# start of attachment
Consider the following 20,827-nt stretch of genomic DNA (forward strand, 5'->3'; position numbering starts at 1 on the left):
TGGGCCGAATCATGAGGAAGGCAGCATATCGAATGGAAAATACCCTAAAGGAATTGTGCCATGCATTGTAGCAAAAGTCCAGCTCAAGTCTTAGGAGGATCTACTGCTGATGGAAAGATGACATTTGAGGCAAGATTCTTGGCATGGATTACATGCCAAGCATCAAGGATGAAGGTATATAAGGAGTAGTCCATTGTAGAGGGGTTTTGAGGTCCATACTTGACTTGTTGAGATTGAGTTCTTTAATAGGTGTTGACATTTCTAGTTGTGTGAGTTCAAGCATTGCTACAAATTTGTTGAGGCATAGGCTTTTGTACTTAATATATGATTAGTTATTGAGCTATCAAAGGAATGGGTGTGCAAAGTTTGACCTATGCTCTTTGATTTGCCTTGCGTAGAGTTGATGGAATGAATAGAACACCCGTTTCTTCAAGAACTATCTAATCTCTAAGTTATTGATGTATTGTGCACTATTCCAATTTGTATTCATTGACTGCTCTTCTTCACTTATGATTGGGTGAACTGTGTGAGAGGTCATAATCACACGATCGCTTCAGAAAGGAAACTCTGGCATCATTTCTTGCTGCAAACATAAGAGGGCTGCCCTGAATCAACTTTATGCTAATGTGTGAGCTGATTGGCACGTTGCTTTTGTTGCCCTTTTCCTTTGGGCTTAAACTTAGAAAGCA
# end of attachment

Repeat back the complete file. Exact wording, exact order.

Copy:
Consider the following 20,827-nt stretch of genomic DNA (forward strand, 5'->3'; position numbering starts at 1 on the left):
TGGGCCGAATCATGAGGAAGGCAGCATATCGAATGGAAAATACCCTAAAGGAATTGTGCCATGCATTGTAGCAAAAGTCCAGCTCAAGTCTTAGGAGGATCTACTGCTGATGGAAAGATGACATTTGAGGCAAGATTCTTGGCATGGATTACATGCCAAGCATCAAGGATGAAGGTATATAAGGAGTAGTCCATTGTAGAGGGGTTTTGAGGTCCATACTTGACTTGTTGAGATTGAGTTCTTTAATAGGTGTTGACATTTCTAGTTGTGTGAGTTCAAGCATTGCTACAAATTTGTTGAGGCATAGGCTTTTGTACTTAATATATGATTAGTTATTGAGCTATCAAAGGAATGGGTGTGCAAAGTTTGACCTATGCTCTTTGATTTGCCTTGCGTAGAGTTGATGGAATGAATAGAACACCCGTTTCTTCAAGAACTATCTAATCTCTAAGTTATTGATGTATTGTGCACTATTCCAATTTGTATTCATTGACTGCTCTTCTTCACTTATGATTGGGTGAACTGTGTGAGAGGTCATAATCACACGATCGCTTCAGAAAGGAAACTCTGGCATCATTTCTTGCTGCAAACATAAGAGGGCTGCCCTGAATCAACTTTATGCTAATGTGTGAGCTGATTGGCACGTTGCTTTTGTTGCCCTTTTCCTTTGGGCTTAAACTTAGAAAGCA